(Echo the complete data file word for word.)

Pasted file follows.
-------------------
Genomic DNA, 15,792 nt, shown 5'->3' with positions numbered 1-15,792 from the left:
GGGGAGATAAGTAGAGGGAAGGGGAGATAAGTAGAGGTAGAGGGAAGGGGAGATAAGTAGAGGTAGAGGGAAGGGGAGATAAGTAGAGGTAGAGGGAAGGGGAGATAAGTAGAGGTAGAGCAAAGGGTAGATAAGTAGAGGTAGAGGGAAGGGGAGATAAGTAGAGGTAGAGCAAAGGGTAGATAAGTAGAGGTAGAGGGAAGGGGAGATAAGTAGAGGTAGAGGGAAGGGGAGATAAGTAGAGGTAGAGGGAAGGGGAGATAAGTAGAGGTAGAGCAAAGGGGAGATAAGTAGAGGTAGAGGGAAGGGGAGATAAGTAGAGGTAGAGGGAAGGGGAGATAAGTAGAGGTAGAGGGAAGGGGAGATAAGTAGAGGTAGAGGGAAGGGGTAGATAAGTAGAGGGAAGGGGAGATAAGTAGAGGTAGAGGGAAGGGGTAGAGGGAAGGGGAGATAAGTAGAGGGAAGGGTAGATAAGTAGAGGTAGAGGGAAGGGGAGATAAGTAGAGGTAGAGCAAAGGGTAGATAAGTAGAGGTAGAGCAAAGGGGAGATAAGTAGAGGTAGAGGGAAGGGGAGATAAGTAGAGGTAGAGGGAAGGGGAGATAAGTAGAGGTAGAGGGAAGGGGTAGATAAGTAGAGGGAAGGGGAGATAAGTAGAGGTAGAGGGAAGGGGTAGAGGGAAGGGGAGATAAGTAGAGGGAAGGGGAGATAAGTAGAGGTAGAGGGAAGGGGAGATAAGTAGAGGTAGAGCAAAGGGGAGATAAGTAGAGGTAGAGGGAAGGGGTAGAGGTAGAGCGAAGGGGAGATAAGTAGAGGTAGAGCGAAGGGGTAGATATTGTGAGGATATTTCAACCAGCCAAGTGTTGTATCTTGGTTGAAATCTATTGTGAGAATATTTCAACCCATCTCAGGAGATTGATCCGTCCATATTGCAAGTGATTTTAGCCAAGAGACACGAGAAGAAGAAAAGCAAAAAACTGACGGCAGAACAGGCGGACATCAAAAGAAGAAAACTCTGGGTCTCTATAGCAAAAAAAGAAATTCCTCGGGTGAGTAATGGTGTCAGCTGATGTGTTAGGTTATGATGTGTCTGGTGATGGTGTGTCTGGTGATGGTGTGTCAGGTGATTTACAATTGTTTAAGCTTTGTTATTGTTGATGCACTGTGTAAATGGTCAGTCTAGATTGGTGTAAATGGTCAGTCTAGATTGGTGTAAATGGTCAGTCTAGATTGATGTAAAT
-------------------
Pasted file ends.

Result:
Genomic DNA, 15,792 nt, shown 5'->3' with positions numbered 1-15,792 from the left:
GGGGAGATAAGTAGAGGGAAGGGGAGATAAGTAGAGGTAGAGGGAAGGGGAGATAAGTAGAGGTAGAGGGAAGGGGAGATAAGTAGAGGTAGAGGGAAGGGGAGATAAGTAGAGGTAGAGCAAAGGGTAGATAAGTAGAGGTAGAGGGAAGGGGAGATAAGTAGAGGTAGAGCAAAGGGTAGATAAGTAGAGGTAGAGGGAAGGGGAGATAAGTAGAGGTAGAGGGAAGGGGAGATAAGTAGAGGTAGAGGGAAGGGGAGATAAGTAGAGGTAGAGCAAAGGGGAGATAAGTAGAGGTAGAGGGAAGGGGAGATAAGTAGAGGTAGAGGGAAGGGGAGATAAGTAGAGGTAGAGGGAAGGGGAGATAAGTAGAGGTAGAGGGAAGGGGTAGATAAGTAGAGGGAAGGGGAGATAAGTAGAGGTAGAGGGAAGGGGTAGAGGGAAGGGGAGATAAGTAGAGGGAAGGGTAGATAAGTAGAGGTAGAGGGAAGGGGAGATAAGTAGAGGTAGAGCAAAGGGTAGATAAGTAGAGGTAGAGCAAAGGGGAGATAAGTAGAGGTAGAGGGAAGGGGAGATAAGTAGAGGTAGAGGGAAGGGGAGATAAGTAGAGGTAGAGGGAAGGGGTAGATAAGTAGAGGGAAGGGGAGATAAGTAGAGGTAGAGGGAAGGGGTAGAGGGAAGGGGAGATAAGTAGAGGGAAGGGGAGATAAGTAGAGGTAGAGGGAAGGGGAGATAAGTAGAGGTAGAGCAAAGGGGAGATAAGTAGAGGTAGAGGGAAGGGGTAGAGGTAGAGCGAAGGGGAGATAAGTAGAGGTAGAGCGAAGGGGTAGATATTGTGAGGATATTTCAACCAGCCAAGTGTTGTATCTTGGTTGAAATCTATTGTGAGAATATTTCAACCCATCTCAGGAGATTGATCCGTCCATATTGCAAGTGATTTTAGCCAAGAGACACGAGAAGAAGAAAAGCAAAAAACTGACGGCAGAACAGGCGGACATCAAAAGAAGAAAACTCTGGGTCTCTATAGCAAAAAAAGAAATTCCTCGGGTGAGTAATGGTGTCAGCTGATGTGTTAGGTTATGATGTGTCTGGTGATGGTGTGTCTGGTGATGGTGTGTCAGGTGATTTACAATTGTTTAAGCTTTGTTATTGTTGATGCACTGTGTAAATGGTCAGTCTAGATTGGTGTAAATGGTCAGTCTAGATTGGTGTAAATGGTCAGTCTAGATTGATGTAAAT